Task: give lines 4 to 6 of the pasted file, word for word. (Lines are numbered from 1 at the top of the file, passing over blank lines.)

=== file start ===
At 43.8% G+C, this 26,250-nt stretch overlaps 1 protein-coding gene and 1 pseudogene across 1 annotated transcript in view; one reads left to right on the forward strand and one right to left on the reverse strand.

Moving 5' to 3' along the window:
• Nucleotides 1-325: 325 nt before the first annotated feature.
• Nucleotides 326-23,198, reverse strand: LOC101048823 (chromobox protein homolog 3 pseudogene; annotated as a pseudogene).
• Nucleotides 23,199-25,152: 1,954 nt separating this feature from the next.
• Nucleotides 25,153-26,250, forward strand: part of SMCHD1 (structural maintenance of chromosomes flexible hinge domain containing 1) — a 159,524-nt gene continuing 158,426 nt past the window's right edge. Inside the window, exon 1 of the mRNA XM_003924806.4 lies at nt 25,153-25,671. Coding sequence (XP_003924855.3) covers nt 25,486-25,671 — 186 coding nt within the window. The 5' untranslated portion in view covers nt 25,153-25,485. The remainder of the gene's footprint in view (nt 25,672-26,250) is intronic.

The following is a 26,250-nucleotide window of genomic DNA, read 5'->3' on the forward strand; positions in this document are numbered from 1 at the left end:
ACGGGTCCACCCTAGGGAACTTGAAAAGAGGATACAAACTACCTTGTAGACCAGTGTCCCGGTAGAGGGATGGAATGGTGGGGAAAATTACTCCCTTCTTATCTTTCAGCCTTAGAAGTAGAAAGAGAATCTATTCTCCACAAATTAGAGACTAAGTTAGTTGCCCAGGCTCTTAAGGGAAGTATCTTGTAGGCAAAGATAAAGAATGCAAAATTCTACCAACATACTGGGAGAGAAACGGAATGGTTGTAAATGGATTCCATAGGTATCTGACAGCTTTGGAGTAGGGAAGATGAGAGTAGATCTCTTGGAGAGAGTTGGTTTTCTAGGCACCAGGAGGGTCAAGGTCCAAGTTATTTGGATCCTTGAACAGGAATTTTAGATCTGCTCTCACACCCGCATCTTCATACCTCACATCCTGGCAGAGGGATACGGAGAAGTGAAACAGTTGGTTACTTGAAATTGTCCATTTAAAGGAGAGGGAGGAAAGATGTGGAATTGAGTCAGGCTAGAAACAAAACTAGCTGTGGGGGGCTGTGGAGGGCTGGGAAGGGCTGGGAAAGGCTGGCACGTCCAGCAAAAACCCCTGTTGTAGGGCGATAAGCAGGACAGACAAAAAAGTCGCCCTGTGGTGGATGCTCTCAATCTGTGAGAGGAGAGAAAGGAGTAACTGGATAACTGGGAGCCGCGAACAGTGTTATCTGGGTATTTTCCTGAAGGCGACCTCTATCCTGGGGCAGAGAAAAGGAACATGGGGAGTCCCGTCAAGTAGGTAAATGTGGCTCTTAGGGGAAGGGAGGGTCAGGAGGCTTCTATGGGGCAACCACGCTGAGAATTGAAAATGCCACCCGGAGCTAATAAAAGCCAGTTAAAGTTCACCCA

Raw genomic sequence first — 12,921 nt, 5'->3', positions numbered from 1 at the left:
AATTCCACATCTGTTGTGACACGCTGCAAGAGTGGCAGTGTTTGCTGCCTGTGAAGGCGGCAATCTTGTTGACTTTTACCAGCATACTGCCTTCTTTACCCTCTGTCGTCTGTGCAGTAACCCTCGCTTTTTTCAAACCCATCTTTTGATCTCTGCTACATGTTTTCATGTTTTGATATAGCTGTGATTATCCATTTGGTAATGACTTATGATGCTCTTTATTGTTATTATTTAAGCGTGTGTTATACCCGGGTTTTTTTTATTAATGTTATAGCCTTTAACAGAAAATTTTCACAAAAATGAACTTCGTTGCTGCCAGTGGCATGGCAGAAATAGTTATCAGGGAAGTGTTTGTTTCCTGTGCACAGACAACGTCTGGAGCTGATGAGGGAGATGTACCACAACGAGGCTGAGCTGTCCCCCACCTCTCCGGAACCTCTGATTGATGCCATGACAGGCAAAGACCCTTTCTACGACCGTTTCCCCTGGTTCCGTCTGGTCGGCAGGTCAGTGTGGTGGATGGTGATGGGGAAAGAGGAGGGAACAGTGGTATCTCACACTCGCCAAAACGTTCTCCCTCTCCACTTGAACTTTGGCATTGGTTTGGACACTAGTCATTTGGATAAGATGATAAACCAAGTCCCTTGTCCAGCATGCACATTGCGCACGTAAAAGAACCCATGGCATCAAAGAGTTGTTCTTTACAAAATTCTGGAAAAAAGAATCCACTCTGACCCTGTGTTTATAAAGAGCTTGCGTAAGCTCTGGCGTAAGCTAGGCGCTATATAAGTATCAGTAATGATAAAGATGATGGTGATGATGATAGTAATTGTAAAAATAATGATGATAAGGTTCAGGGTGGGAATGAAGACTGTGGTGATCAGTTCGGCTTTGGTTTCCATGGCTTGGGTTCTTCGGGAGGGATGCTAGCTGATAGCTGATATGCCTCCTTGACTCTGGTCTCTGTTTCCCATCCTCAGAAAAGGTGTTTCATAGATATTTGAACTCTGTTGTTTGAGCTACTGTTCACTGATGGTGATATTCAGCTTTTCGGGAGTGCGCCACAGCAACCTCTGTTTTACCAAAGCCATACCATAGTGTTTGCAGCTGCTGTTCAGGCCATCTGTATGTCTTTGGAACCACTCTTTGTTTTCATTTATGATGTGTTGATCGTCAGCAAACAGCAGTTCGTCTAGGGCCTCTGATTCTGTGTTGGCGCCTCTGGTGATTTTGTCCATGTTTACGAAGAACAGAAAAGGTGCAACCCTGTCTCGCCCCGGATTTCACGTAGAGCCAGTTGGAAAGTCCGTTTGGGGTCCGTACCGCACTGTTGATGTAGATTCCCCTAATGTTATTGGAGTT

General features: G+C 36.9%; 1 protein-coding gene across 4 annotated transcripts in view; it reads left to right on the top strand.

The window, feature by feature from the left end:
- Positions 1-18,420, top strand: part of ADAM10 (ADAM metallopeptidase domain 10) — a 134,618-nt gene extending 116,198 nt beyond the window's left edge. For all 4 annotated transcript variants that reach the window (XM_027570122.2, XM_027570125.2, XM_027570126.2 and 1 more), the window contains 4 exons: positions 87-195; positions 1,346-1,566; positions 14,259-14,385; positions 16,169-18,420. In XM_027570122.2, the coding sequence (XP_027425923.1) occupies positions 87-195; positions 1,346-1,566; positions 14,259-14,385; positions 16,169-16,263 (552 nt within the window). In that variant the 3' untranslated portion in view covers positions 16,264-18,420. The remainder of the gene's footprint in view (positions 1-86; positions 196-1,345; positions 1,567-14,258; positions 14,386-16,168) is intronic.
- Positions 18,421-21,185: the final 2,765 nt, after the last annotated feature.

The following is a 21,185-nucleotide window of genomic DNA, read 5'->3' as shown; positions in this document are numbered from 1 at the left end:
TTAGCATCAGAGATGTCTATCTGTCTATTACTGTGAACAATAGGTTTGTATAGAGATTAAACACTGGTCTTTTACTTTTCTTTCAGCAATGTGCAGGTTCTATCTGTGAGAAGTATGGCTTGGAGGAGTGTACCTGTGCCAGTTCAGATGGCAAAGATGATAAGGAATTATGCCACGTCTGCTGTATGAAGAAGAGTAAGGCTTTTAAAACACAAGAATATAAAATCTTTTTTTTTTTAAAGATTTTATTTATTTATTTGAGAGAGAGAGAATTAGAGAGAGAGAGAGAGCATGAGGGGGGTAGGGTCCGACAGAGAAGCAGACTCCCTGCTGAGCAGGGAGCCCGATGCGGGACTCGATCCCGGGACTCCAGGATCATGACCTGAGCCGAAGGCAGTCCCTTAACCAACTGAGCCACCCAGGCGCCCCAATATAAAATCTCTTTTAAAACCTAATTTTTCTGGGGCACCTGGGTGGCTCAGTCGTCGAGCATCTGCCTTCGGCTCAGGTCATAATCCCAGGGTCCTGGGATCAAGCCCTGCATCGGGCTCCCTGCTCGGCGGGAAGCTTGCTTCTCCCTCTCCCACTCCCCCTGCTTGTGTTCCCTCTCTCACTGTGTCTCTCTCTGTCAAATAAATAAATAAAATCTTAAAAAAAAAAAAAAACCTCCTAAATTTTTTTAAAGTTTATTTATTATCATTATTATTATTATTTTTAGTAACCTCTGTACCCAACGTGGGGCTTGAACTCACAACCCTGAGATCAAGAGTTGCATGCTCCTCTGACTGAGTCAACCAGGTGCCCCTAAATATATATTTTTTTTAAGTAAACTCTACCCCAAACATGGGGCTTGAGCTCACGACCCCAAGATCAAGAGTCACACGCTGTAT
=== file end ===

• Nucleotides 326-23,198, reverse strand: LOC101048823 (chromobox protein homolog 3 pseudogene; annotated as a pseudogene).
• Nucleotides 23,199-25,152: 1,954 nt separating this feature from the next.
• Nucleotides 25,153-26,250, forward strand: part of SMCHD1 (structural maintenance of chromosomes flexible hinge domain containing 1) — a 159,524-nt gene continuing 158,426 nt past the window's right edge. Inside the window, exon 1 of the mRNA XM_003924806.4 lies at nt 25,153-25,671. Coding sequence (XP_003924855.3) covers nt 25,486-25,671 — 186 coding nt within the window. The 5' untranslated portion in view covers nt 25,153-25,485. The remainder of the gene's footprint in view (nt 25,672-26,250) is intronic.